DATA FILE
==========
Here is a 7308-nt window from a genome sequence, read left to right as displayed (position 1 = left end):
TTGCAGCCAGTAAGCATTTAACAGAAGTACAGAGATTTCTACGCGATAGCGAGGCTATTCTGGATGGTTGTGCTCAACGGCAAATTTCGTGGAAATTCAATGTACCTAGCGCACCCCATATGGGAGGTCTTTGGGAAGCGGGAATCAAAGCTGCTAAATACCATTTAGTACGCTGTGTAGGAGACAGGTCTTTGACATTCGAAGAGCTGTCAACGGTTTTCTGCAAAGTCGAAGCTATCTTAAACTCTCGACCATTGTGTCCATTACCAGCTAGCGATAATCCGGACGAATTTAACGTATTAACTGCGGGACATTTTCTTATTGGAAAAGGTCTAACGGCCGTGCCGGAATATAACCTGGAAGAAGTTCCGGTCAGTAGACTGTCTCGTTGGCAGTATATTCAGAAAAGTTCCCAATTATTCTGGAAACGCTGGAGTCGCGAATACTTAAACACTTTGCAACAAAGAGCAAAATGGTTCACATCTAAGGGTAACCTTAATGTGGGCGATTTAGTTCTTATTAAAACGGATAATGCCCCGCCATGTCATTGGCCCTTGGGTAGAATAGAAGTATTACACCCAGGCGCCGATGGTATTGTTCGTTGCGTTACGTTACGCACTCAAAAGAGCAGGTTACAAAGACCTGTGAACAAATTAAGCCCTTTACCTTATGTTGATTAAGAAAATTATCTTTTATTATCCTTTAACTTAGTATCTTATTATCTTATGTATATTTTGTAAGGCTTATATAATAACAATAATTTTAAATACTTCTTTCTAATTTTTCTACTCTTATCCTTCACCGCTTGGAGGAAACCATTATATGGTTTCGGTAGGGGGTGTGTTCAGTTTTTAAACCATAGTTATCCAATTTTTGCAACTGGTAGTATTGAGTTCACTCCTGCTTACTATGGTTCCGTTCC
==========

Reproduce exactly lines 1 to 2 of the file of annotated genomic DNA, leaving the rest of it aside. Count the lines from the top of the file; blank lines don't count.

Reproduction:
Here is a 7308-nt window from a genome sequence, read left to right as displayed (position 1 = left end):
TTGCAGCCAGTAAGCATTTAACAGAAGTACAGAGATTTCTACGCGATAGCGAGGCTATTCTGGATGGTTGTGCTCAACGGCAAATTTCGTGGAAATTCAATGTACCTAGCGCACCCCATATGGGAGGTCTTTGGGAAGCGGGAATCAAAGCTGCTAAATACCATTTAGTACGCTGTGTAGGAGACAGGTCTTTGACATTCGAAGAGCTGTCAACGGTTTTCTGCAAAGTCGAAGCTATCTTAAACTCTCGACCATTGTGTCCATTACCAGCTAGCGATAATCCGGACGAATTTAACGTATTAACTGCGGGACATTTTCTTATTGGAAAAGGTCTAACGGCCGTGCCGGAATATAACCTGGAAGAAGTTCCGGTCAGTAGACTGTCTCGTTGGCAGTATATTCAGAAAAGTTCCCAATTATTCTGGAAACGCTGGAGTCGCGAATACTTAAACACTTTGCAACAAAGAGCAAAATGGTTCACATCTAAGGGTAACCTTAATGTGGGCGATTTAGTTCTTATTAAAACGGATAATGCCCCGCCATGTCATTGGCCCTTGGGTAGAATAGAAGTATTACACCCAGGCGCCGATGGTATTGTTCGTTGCGTTACGTTACGCACTCAAAAGAGCAGGTTACAAAGACCTGTGAACAAATTAAGCCCTTTACCTTATGTTGATTAAGAAAATTATCTTTTATTATCCTTTAACTTAGTATCTTATTATCTTATGTATATTTTGTAAGGCTTATATAATAACAATAATTTTAAATACTTCTTTCTAATTTTTCTACTCTTATCCTTCACCGCTTGGAGGAAACCATTATATGGTTTCGGTAGGGGGTGTGTTCAGTTTTTAAACCATAGTTATCCAATTTTTGCAACTGGTAGTATTGAGTTCACTCCTGCTTACTATGGTTCCGTTCC